He laughed, and his small eyes fixed his rival. Lowes-Parlby flushed a deep red. He gulped down half a glass of port and muttered just above a whisper: “Damned impudence!” Then, in the rudest manner he could display, he turned his back deliberately on Sandeman and walked out of the room.

* * * * *

In the company of Adela he tried to forget the little contretemps. The whole thing was so absurd—so utterly undignified. As though he didn’t know! It was the little accumulation of pin-pricks all arising out of that one argument. The result had suddenly goaded him to—well, being rude, to say the least of it. It wasn’t that Sandeman mattered. To the devil with Sandeman! But what would his future father-in-law think? He had never before given way to any show of ill-temper before him. He forced himself into a mood of rather fatuous jocularity. Adela was at her best in those moods. They would have lots of fun together in the days to come. Her almost pretty, not too clever face was dimpled with kittenish glee. Life was a tremendous rag to her. They were expecting Toccata, the famous opera-singer. She had been engaged at a very high fee to come on from Covent Garden. Mr. Sandeman was very fond of music. Adela was laughing, and discussing which was the most honourable position for the great Sandeman to occupy. There came to Lowes-Parlby a sudden abrupt misgiving. What sort of wife would this be to him when they were not just fooling? He immediately dismissed the curious, furtive little stab of doubt. The splendid proportions of the room calmed his senses. A huge bowl of dark red roses quickened his perceptions. His career…. The door opened. But it was not La Toccata. It was one of the household flunkies. Lowes-Parlby turned again to his inamorata.

“Excuse me, sir. His lordship says will you kindly go and see him in the library?”

Lowes-Parlby regarded the messenger, and his heart beat quickly. An uncontrollable presage of evil racked his nerve-centres. Something had gone wrong; and yet the whole thing was so absurd, trivial. In a crisis—well, he could always apologize. He smiled confidently at Adela, and said:

“Why, of course; with pleasure. Please excuse me, dear.” He followed the impressive servant out of the room. His foot had barely touched the carpet of the library when he realized that his worst apprehensions were to be plumbed to the depths. For a moment he thought Lord Vermeer was alone, then he observed old Stephen Garrit, lying in an easy-chair in the corner like a piece of crumpled parchment. Lord Vermeer did not beat about the bush. When the door was closed, he bawled out, savagely:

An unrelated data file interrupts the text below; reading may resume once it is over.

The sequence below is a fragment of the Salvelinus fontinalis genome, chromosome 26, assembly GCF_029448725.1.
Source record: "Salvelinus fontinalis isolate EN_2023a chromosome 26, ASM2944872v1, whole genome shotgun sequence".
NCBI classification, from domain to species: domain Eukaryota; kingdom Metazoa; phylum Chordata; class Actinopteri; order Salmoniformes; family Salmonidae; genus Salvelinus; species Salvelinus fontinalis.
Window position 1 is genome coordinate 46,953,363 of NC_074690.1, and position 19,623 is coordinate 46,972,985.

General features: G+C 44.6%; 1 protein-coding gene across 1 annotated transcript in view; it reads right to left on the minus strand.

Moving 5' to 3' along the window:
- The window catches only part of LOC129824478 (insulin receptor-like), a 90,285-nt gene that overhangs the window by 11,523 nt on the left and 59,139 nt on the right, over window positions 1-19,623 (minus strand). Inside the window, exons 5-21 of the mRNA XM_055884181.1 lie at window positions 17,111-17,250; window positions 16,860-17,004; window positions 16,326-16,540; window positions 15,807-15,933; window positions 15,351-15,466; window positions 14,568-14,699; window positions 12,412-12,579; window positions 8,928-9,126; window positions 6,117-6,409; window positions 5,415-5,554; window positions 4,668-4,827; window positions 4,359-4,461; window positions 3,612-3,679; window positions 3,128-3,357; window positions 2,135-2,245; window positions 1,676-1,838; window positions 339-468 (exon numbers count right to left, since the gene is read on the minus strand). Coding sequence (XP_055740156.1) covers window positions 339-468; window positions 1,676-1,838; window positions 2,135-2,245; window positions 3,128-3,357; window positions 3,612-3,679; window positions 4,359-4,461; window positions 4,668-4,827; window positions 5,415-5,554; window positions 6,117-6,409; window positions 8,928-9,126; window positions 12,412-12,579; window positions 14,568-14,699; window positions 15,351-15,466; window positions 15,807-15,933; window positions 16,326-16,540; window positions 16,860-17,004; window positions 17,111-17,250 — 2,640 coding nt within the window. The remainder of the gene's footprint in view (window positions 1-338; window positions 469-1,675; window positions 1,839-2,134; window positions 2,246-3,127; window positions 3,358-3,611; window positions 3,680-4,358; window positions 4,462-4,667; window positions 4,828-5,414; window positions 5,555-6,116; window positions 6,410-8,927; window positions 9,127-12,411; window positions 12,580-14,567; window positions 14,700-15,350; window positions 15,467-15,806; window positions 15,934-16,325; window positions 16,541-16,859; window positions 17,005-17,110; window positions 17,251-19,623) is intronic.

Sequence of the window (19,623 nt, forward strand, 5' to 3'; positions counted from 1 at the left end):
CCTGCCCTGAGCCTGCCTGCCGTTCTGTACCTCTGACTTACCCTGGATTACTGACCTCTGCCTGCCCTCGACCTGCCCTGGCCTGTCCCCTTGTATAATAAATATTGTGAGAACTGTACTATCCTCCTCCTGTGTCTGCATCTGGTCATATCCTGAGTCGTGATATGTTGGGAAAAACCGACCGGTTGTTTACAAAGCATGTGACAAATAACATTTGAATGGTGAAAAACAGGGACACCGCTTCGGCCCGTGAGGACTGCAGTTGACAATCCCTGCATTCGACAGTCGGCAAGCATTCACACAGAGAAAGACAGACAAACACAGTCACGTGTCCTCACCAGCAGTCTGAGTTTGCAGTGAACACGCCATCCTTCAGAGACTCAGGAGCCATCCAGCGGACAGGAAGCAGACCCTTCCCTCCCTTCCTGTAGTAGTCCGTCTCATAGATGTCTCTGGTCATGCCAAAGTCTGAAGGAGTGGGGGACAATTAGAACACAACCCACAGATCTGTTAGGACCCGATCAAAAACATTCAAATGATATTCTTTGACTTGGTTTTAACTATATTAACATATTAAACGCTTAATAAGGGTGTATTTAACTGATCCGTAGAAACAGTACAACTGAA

“What the devil have you done?”

“Excuse me, sir. I’m afraid I don’t understand. Is it Sandeman—?”

“Sandeman has gone.”

“Oh, I’m sorry.”

“Sorry! By God, I should think you might be sorry! You insulted him. My prospective son-in-law insulted him in my own house!”

“I’m awfully sorry. I didn’t realize—”

“Realize! Sit down, and don’t assume for one moment that you continue to be my prospective son-in-law. Your insult was a most intolerable piece of effrontery, not only to him, but to me.”

“But I—”

“Listen to me. Do you know that the government were on the verge of concluding a most far-reaching treaty with that man? Do you know that the position was just touch-and-go? The concessions we were prepared to make would have cost the State thirty million pounds, and it would have been cheap. Do you hear that? It would have been cheap! Bakkan is one of the most vulnerable outposts of the Empire. It is a terrible danger-zone. If certain powers can usurp our authority—and, mark you, the whole blamed place is already riddled with this new pernicious doctrine—you know what I mean—before we know where we are the whole East will be in a blaze. India! My God! This contract we were negotiating would have countered this outward thrust. And you, you blockhead, you come here and insult the man upon whose word the whole thing depends.”

“I really can’t see, sir, how I should know all this.”

“You can’t see it! But, you fool, you seemed to go out of your way. You insulted him about the merest quibble—in my house!”

“He said he knew where Wych Street was. He was quite wrong. I corrected him.”

“Wych Street! Wych Street be damned! If he said Wych Street was in the moon, you should have agreed with him. There was no call to act in the way you did. And you—you think of going into politics!”

The somewhat cynical inference of this remark went unnoticed.
Lowes-Parlby was too unnerved. He mumbled:

“I’m very sorry.”

“I don’t want your sorrow. I want something more practical.”

“What’s that, sir?”

“You will drive straight to Mr. Sandeman’s, find him, and apologize. Tell him you find that he was right about Wych Street after all. If you can’t find him to-night, you must find him to-morrow morning. I give you till midday to-morrow. If by that time you have not offered a handsome apology to Mr. Sandeman, you do not enter this house again, you do not see my daughter again. Moreover, all the power I possess will be devoted to hounding you out of that profession you have dishonoured. Now you can go.”

Dazed and shaken, Lowes-Parlby drove back to his flat at Knightsbridge. Before acting he must have time to think. Lord Vermeer had given him till to-morrow midday. Any apologizing that was done should be done after a night’s reflection. The fundamental purposes of his being were to be tested. He knew that. He was at a great crossing. Some deep instinct within him was grossly outraged. Is it that a point comes when success demands that a man shall sell his soul? It was all so absurdly trivial—a mere argument about the position of a street that had ceased to exist. As Lord Vermeer said, what did it matter about Wych Street?